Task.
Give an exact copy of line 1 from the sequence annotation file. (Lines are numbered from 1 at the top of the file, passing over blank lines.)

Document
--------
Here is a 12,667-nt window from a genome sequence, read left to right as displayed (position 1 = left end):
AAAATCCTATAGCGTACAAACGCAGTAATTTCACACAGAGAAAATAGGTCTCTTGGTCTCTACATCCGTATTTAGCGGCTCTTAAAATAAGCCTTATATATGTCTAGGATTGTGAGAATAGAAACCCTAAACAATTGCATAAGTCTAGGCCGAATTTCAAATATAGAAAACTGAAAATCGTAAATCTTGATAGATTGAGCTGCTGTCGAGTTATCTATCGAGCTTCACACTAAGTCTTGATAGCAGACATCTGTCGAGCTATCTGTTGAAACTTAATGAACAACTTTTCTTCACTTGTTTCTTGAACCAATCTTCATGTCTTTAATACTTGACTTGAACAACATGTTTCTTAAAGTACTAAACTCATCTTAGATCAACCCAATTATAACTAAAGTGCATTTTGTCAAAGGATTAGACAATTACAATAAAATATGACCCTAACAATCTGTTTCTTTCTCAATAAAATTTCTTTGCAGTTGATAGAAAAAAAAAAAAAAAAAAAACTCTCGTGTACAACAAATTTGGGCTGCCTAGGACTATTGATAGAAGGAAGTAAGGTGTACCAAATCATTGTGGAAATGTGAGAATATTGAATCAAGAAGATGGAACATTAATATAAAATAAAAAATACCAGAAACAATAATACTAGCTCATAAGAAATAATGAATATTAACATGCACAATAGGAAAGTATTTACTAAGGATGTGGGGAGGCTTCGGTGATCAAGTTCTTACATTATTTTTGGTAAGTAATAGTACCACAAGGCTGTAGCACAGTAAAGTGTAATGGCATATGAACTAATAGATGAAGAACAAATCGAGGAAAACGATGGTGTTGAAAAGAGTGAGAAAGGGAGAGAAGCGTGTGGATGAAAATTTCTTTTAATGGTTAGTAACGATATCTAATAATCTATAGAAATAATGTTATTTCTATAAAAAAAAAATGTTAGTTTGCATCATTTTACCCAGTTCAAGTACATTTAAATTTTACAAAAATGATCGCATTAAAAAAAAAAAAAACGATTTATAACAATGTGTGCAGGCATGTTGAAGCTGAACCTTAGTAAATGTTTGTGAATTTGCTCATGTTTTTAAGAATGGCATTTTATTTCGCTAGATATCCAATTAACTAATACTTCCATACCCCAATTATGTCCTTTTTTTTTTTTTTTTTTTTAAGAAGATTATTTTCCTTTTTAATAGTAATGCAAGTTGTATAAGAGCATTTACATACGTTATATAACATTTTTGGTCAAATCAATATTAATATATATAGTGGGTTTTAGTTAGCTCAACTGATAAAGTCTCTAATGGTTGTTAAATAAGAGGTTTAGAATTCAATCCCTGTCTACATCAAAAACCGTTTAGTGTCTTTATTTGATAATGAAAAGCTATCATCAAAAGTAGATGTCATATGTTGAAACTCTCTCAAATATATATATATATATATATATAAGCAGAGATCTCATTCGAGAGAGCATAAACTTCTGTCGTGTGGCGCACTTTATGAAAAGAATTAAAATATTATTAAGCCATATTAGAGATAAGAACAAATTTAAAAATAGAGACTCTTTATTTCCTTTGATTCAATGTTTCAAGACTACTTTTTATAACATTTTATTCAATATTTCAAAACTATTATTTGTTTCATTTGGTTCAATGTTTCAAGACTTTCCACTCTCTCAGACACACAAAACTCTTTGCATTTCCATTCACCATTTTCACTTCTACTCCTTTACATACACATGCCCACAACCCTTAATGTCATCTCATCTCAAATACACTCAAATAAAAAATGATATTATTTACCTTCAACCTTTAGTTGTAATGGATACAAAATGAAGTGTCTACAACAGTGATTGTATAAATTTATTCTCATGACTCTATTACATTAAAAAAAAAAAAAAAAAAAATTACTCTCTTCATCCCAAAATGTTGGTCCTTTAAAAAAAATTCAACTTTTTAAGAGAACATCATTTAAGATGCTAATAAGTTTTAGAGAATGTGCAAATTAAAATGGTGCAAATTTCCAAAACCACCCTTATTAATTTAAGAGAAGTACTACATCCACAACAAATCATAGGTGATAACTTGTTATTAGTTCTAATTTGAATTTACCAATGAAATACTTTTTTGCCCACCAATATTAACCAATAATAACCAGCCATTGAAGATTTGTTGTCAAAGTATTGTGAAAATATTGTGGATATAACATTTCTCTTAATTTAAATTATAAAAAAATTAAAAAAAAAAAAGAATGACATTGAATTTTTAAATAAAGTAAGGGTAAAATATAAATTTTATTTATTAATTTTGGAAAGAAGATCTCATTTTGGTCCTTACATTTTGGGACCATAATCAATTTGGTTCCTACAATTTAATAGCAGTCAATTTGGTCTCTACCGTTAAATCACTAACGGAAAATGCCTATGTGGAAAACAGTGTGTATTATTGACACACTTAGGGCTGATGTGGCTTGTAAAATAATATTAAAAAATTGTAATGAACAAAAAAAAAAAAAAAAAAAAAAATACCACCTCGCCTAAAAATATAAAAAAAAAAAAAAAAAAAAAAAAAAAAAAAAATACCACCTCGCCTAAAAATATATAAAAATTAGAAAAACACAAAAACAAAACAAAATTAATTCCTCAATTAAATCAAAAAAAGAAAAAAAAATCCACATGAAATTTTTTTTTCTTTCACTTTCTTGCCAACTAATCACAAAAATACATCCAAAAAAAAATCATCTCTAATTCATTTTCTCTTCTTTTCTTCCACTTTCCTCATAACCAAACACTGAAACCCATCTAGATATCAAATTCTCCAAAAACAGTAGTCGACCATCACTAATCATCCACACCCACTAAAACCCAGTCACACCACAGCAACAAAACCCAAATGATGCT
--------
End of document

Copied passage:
Here is a 12,667-nt window from a genome sequence, read left to right as displayed (position 1 = left end):